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Predictors of Acute Renal Injury Study (PARIS) among HIV-positive individuals: design and methods.

Predictors of Acute Renal Injury Study (PARIS) among HIV-positive individuals: design and methods.
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Corona-Villalobos CP, Shlipak MG, Tin A, Parikh C, Moore RD, Vittinghoff E, Monroy-Trujillo JM, Atta MG, Estrella MM,


Corona-Villalobos CP, Shlipak MG, Tin A, Parikh C, Moore RD, Vittinghoff E, Monroy-Trujillo JM, Atta MG, Estrella MM, (click to view)

Corona-Villalobos CP, Shlipak MG, Tin A, Parikh C, Moore RD, Vittinghoff E, Monroy-Trujillo JM, Atta MG, Estrella MM,

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BMC nephrology 2017 09 0718(1) 289 doi 10.1186/s12882-017-0696-1

Abstract
BACKGROUND
Acute kidney injury (AKI), which is common among HIV-positive individuals, may contribute to the excess burden of chronic kidney disease (CKD) in this patient population; however, conventional clinical methods to detect AKI do not capture kidney injury sufficiently early to prevent irreversible damage. Further, large observational and interventional studies of AKI generally exclude HIV-positive persons in spite of their disproportionate risk.

METHODS
The Predictors of Acute Renal Injury Study (PARIS) is a prospective observational cohort study among HIV-positive individuals established to determine the ability of candidate kidney injury biomarkers to predict future hospitalized clinical AKI, to characterize hospitalized subclinical AKI, and to discern the risk of progressive kidney disease following subclinical and clinical AKI. Among the candidate kidney injury markers, we will select the most promising to translate into a clinically viable, multiplex panel of urinary biomarkers which we will integrate with clinical factors to develop a model prognostic of risks for AKI and subsequent kidney function decline. This study has a targeted enrollment of 2000 participants. The overall follow-up of participants consists of two phases: 1) a 5-year active follow-up phase which involves serial evaluations at enrollment, annual clinic visits, and among participants who are hospitalized during this period, an evaluation at index hospitalization and 3 and 12 months post-hospitalization; and 2) a subsequent passive follow-up phase for the duration that the participant receives medical care at The Johns Hopkins Hospital.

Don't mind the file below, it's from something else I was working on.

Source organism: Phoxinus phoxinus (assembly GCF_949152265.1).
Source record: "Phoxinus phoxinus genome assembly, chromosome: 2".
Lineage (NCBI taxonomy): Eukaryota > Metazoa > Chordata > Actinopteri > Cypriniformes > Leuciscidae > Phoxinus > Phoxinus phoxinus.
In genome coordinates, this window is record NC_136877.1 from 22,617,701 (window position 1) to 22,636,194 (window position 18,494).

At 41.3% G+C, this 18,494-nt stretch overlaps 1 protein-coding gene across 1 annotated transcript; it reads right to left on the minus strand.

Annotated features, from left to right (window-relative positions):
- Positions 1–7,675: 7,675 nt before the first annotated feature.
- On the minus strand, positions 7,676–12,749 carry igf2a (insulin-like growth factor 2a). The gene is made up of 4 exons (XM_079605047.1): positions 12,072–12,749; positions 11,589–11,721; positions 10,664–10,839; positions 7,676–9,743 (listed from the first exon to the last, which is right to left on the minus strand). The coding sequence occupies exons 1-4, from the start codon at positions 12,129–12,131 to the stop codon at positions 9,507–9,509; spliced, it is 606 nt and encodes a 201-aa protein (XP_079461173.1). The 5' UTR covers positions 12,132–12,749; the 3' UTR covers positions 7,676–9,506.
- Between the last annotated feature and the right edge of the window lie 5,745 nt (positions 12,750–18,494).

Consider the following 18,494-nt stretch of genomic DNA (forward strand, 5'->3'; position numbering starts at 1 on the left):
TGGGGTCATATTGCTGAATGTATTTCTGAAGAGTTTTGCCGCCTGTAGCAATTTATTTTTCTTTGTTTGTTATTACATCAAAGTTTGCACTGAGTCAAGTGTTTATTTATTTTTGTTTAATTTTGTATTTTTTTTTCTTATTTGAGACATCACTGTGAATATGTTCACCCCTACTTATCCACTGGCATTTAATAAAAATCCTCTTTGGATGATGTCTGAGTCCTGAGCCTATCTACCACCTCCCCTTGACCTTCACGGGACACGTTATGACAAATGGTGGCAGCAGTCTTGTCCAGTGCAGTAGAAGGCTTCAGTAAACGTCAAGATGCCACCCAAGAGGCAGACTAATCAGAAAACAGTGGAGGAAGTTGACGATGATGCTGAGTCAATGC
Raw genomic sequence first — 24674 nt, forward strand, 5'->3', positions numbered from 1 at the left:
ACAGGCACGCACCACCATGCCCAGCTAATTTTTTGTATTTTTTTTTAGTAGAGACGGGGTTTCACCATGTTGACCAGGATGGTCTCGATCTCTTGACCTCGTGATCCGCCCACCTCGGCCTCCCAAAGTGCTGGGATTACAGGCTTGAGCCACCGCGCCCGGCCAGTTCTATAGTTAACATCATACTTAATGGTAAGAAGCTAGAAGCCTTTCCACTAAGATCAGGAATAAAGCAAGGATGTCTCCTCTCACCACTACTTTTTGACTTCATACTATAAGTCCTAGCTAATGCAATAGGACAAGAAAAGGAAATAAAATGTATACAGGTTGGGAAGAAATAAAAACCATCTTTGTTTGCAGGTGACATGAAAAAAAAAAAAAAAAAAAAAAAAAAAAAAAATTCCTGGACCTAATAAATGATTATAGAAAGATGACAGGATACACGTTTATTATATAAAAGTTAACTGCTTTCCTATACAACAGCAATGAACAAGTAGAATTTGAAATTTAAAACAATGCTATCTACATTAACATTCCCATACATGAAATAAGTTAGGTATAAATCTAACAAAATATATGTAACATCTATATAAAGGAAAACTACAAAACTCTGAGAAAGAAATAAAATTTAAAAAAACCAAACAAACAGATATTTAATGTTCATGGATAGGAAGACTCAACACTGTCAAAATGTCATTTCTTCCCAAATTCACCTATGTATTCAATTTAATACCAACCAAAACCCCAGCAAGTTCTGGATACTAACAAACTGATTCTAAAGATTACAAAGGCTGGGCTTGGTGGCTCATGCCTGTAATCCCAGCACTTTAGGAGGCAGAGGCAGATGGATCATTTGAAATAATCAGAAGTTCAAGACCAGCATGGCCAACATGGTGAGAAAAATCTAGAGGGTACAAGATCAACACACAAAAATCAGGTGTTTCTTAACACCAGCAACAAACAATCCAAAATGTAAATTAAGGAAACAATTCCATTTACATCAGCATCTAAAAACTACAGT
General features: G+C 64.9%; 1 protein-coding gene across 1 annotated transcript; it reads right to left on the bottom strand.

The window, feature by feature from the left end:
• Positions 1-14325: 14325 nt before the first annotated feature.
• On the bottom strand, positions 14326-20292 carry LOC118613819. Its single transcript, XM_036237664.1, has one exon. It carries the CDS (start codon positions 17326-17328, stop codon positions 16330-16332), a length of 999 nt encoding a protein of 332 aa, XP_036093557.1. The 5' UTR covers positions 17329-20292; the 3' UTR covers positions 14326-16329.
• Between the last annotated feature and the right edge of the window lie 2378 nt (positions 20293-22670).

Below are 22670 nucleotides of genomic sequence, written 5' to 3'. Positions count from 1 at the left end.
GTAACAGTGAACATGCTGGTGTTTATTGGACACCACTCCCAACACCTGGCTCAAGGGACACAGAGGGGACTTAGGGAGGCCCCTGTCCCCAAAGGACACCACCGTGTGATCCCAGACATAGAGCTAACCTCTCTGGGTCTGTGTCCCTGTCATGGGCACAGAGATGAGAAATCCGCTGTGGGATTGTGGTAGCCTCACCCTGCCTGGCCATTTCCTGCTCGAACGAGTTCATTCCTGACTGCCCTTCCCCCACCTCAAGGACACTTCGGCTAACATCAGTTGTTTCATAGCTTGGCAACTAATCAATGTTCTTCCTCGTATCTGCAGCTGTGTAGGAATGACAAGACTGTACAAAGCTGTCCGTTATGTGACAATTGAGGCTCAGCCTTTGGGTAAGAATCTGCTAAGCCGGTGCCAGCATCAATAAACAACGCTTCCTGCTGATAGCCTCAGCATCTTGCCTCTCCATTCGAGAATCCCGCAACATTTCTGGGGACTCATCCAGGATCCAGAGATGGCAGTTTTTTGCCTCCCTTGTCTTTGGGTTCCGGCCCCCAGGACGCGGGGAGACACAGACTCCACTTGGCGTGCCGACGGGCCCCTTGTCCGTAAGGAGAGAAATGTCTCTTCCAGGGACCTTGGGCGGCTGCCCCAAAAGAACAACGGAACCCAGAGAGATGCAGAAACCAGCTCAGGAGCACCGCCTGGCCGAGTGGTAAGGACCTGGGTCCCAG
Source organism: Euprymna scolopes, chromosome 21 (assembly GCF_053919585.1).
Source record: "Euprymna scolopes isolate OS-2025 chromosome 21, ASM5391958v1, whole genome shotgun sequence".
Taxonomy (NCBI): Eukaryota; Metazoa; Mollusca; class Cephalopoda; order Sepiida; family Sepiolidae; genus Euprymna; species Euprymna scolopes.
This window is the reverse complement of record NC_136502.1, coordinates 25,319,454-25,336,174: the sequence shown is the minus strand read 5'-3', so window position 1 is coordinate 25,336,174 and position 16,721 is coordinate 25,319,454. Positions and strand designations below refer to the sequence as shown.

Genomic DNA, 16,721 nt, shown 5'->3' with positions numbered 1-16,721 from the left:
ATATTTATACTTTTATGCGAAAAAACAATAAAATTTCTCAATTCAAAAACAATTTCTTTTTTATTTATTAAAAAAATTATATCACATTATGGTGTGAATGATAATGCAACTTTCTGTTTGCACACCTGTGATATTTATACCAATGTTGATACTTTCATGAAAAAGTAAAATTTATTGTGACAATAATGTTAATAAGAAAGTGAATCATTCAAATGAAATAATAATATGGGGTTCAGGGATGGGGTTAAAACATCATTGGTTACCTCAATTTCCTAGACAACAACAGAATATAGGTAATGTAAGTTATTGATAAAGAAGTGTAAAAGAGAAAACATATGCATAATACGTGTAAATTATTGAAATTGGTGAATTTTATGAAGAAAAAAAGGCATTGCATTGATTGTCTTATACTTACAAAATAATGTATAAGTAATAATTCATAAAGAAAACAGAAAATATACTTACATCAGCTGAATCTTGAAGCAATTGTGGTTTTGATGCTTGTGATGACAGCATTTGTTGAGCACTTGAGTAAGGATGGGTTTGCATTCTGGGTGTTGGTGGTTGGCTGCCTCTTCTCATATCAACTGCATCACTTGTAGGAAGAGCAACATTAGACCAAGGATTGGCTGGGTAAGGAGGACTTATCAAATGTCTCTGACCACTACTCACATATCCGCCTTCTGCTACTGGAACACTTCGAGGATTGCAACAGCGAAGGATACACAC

DISCUSSIONS
This study will serve as an important resource for future studies of AKI by establishing a repository with both ambulatory and inpatient biospecimens, a resource that is currently lacking in existing HIV clinical cohorts and studies of AKI. Upon completion of this study, the resulting prognostic model which will incorporate results from the multiplex HIV-AKI Risk Pane could serve as a pharmacodynamic endpoint for early phase therapeutic candidates for AKI.

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